East Germany Table of Contents
By the end of September, Hitler's armies had overrun western Poland; Soviet armies occupied eastern Poland two weeks after the German invasion. In April 1940, German forces conquered Norway and Denmark, and in May they struck at the Netherlands, Belgium, Luxembourg, and France. Skirting the northwestern end of the Maginot Line, German troops drove deep into northern France. British and French troops offered ineffective resistance against the lightning-like strikes (blitzkrieg) of German tanks and airplanes. A large part of the French armies surrendered, and more than 330,000 British and French soldiers were trapped in Dunkirk on the coast of northern France. However, because Hitler, for a combination of political and military reasons, had halted the advance of his armored divisions, the British were able to rescue the men in Dunkirk. When France fell in June 1940, Hitler, who had originally hoped that Britain would stay out of the war, approached Winston Churchill with the offer of a separate peace; but the new British prime minister was intransigent. The Third Reich experienced its first military defeat in the Battle of Britain in which the Royal Air Force, during the summer and fall of 1940, prevented the German Luftwaffe from gaining the air superiority necessary for an invasion of Britain. As a result, Hitler postponed the planned invasion.
In the winter of 1940-41, after Japan had joined the Axis powers, Hitler began to plan the invasion of the Soviet Union. Meanwhile, Italy, which had made advances in North Africa and the Mediterranean region, was experiencing setbacks, and Hitler sent German troops to its assistance. As preparation for a campaign against Greece designed to protect Romanian oil fields from British air strikes, Hungary, Romania, and Slovakia were taken into the Berlin-Rome Axix of 1936, and German troops were sent to Romania in November 1940. Bulgaria joined the pact in March 1941. That year, in spite of resistance by the army and the civilian population, German troops also occupied Yugoslavia.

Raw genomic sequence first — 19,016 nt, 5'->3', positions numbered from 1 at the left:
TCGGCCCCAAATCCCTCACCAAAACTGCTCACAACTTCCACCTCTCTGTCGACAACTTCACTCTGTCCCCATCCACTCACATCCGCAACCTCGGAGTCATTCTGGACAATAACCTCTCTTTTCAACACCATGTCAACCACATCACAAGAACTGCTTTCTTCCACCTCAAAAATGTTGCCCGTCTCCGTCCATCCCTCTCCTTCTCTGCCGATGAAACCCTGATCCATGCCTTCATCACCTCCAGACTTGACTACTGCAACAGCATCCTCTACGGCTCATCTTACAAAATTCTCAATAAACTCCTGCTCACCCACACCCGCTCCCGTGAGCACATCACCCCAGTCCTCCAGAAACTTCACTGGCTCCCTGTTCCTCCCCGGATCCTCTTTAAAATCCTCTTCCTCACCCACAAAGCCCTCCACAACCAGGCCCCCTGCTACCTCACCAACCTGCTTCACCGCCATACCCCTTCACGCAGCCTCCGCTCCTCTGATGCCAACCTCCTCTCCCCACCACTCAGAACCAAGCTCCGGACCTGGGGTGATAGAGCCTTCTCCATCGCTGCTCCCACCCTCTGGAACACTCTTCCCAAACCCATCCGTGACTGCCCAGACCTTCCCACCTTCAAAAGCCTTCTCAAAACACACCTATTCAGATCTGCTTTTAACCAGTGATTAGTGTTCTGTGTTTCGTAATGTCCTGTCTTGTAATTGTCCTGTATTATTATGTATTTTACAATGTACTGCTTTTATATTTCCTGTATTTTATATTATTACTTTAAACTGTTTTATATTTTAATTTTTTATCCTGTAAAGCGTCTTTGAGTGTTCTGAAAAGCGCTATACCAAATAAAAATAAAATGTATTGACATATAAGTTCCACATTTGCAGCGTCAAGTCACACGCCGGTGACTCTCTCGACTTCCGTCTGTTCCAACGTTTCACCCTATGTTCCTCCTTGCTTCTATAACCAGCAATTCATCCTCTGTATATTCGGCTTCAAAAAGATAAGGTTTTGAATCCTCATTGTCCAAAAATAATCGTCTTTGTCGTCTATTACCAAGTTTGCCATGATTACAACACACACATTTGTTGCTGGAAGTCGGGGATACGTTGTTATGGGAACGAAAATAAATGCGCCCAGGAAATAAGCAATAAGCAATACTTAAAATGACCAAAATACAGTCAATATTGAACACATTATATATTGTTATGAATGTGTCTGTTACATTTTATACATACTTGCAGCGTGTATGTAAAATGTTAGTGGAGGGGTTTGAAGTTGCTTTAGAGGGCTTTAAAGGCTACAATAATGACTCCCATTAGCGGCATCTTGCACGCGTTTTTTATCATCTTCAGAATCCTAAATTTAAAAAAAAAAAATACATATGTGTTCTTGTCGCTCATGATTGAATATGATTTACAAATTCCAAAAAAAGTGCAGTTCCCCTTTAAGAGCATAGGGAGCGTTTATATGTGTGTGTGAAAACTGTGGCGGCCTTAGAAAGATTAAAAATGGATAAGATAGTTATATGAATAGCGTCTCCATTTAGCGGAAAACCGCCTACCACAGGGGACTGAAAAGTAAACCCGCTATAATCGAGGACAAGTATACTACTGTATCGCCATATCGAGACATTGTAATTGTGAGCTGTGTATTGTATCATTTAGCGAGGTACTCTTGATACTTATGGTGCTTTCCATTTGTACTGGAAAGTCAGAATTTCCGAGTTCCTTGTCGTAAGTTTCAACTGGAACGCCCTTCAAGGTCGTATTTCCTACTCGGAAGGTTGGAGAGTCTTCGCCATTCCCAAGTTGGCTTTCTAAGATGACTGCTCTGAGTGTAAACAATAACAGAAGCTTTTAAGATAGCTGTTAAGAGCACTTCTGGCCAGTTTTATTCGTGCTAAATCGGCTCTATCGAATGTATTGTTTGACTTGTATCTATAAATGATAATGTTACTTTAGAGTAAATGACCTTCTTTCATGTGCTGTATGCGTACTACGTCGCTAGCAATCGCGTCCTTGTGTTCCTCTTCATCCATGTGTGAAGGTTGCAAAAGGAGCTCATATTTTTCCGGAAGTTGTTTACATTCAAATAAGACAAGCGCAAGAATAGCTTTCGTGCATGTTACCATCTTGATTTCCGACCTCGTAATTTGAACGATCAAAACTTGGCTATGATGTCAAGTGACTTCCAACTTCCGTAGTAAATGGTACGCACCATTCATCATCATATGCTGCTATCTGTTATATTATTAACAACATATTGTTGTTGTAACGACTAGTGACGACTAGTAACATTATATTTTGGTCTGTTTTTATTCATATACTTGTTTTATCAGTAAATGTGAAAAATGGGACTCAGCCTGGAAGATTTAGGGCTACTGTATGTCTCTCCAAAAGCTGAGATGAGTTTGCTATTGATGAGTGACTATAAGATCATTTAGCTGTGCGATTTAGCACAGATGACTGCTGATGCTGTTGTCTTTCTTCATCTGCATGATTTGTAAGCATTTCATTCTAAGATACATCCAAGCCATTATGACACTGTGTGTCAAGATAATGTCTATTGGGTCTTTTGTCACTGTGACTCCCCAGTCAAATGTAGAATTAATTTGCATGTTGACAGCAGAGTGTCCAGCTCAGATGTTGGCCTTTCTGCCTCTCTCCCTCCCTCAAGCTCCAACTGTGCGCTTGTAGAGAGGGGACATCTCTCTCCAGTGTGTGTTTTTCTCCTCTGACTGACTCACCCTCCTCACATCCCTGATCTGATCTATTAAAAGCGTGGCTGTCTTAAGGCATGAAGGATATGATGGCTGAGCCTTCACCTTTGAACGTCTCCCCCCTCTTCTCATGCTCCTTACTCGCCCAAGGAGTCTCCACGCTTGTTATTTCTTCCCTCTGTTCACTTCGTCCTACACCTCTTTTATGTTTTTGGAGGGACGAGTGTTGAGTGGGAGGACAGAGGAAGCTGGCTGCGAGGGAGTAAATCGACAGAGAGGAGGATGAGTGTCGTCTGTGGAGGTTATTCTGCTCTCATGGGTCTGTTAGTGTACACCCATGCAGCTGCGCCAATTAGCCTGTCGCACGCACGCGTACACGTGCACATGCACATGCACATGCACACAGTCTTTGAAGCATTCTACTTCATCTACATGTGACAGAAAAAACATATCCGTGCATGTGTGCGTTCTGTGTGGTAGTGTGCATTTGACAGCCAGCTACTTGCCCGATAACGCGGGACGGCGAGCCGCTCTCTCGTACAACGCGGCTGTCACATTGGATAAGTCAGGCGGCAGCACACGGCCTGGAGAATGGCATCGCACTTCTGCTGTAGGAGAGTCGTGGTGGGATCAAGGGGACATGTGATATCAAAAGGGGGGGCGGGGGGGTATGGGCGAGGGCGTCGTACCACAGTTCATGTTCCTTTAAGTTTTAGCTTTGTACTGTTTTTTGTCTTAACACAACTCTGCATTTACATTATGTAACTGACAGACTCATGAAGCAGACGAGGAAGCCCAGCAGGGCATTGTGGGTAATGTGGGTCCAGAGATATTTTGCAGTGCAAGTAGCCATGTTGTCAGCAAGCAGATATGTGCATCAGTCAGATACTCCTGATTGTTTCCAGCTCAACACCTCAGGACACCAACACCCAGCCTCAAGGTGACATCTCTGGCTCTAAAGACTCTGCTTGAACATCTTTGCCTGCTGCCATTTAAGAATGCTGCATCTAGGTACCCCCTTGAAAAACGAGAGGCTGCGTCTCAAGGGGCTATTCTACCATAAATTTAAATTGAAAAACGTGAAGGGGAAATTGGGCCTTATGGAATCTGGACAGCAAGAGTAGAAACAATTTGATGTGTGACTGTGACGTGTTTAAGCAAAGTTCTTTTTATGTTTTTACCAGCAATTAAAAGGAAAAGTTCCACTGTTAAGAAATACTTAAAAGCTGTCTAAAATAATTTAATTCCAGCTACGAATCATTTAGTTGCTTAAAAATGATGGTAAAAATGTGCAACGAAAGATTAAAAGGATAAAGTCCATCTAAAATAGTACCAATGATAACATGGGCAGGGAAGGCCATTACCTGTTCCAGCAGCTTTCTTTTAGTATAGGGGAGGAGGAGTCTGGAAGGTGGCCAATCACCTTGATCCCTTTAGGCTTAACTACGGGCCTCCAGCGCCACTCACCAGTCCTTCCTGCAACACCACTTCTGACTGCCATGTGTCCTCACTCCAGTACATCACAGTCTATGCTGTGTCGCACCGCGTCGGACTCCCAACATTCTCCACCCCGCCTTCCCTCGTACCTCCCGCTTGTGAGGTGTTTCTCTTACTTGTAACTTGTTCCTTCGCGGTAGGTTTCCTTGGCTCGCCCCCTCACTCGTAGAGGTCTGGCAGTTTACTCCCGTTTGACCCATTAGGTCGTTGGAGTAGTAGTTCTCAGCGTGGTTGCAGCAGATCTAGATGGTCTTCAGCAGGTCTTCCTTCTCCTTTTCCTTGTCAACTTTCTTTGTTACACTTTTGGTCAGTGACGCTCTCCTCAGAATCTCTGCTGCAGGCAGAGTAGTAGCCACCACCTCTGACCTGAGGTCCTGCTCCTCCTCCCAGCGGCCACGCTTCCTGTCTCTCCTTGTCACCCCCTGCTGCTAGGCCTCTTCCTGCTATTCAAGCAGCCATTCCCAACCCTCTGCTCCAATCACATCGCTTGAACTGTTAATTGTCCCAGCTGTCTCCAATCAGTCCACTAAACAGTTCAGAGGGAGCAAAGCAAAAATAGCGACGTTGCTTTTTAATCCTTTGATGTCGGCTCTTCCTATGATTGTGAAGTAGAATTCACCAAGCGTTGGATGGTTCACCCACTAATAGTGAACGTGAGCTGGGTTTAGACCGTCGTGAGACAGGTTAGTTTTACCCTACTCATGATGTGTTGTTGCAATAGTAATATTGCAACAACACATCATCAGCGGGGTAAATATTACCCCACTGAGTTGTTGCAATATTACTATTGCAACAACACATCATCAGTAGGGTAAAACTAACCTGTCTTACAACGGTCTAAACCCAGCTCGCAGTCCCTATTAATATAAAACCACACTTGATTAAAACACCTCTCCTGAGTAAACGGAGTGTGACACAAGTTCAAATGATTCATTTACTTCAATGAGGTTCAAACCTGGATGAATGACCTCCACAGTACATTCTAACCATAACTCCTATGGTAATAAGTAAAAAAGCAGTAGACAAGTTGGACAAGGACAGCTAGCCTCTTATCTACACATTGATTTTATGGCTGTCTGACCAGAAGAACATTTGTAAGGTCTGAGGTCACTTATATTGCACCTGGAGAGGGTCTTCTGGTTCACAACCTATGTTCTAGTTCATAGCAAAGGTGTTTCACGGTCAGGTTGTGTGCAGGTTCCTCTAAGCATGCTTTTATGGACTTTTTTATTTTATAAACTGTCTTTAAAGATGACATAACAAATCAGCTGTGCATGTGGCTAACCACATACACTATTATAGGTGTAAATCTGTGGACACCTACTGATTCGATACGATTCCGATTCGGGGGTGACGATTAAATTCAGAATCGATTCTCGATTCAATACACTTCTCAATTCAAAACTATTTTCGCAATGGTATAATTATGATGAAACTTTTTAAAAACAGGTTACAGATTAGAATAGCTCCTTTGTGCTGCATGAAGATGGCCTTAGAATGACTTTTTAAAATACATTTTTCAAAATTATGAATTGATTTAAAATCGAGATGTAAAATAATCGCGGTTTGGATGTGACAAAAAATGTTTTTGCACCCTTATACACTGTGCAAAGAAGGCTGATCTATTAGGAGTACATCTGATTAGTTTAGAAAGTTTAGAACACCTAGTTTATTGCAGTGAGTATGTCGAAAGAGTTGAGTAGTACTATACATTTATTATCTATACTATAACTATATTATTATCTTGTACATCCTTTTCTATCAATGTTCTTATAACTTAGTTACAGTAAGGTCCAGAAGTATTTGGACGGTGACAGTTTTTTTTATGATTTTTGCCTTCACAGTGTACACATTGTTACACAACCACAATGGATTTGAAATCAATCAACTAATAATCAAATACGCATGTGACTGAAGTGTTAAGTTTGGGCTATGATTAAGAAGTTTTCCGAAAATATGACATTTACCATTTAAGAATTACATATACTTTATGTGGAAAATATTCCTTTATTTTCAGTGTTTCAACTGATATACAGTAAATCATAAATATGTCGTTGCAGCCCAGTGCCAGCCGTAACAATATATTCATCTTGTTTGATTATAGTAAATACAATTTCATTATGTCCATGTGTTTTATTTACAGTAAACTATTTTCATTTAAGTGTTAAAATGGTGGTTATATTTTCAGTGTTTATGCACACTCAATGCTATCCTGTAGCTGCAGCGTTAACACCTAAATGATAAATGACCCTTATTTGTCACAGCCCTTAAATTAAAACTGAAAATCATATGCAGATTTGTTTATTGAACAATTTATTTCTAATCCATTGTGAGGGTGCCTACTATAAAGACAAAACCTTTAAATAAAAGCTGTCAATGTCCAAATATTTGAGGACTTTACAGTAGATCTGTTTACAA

As a result of the campaign in the Balkans, the German invasion of the Soviet Union was delayed until June 1941. By late fall, Hitler's armies stood before Moscow. The führer had anticipated victory in the Soviet Union within three months, but the early onset of winter stopped German advances. A counteroffensive, launched in the winter of 1941, drove the Germans back from Moscow. In the summer of 1942, Hitler shifted the attack to the south of the Soviet Union and began a large offensive directed at the Caucasian oil fields. By September 1942, the Axis controlled the area from Norway to North Africa and from France to Stalingrad.
Japan's attack on Pearl Harbor on December 7, 1941, had brought the United States into the war, and the United States joined forces with Britain and the Soviet Union to defeat the Third Reich. The British began to bomb German civilian populations in 1942, and Soviet armies assumed the offensive after defeating German troops in the Battle of Stalingrad in the winter of 1942-43. The Allied road to victory had begun. By May 1943, Allied armies had driven the Axis forces out of Africa and had landed in Italy, and in 1943, also, the Americans, using precision daylight bombing, had begun a series of raids on the ball bearing factories at Schweinfurt and Regensburg. Area bombing, however, failed to bring about the submission of the German people, and the daylight raids, although temporarily seriously hindering the production of war matériel, proved to be extremely costly. As early as 1943, however, the American and British navies had succeeded in substantially reducing the German submarine threat to shipping, thereby clearing the way for the shipment of arms and troops to Britain in preparation for the Normandy invasion.
In June 1944, American, British, and Canadian forces invaded France, driving the Germans back and crossing the German frontier in September. The strategic bombing of oil dumps and oil plants after the Normandy landings crippled the German counteroffensive in the Ardennes, which took place in December. Soviet troops, meanwhile, advanced from the east. Hitler, however, remained determined to fight on and called for the "total mobilization of all Germans" for the war effort. In March 1945, American forces reached the Rhine River; simultaneously Soviet armies overran most of Czechoslovakia and pressed on toward Berlin. Although faced with certain defeat, Hitler insisted that every German city, every village, and finally "every square meter" would have to be defended or left behind as "scorched earth." The western Allied and Soviet armies in Germany made their first contact in Saxony on April 27. Three days later, Hitler and his bride, Eva Braun, committed suicide in a Berlin bunker. Berlin fell to the Soviets on May 2; on May 7 the Third Reich surrendered unconditionally. German military casualties in World War II are estimated at 3.5 million dead; more than 600,000 German civilians were killed in the bombing offensive.
Data as of July 1987
East Germany Table of Contents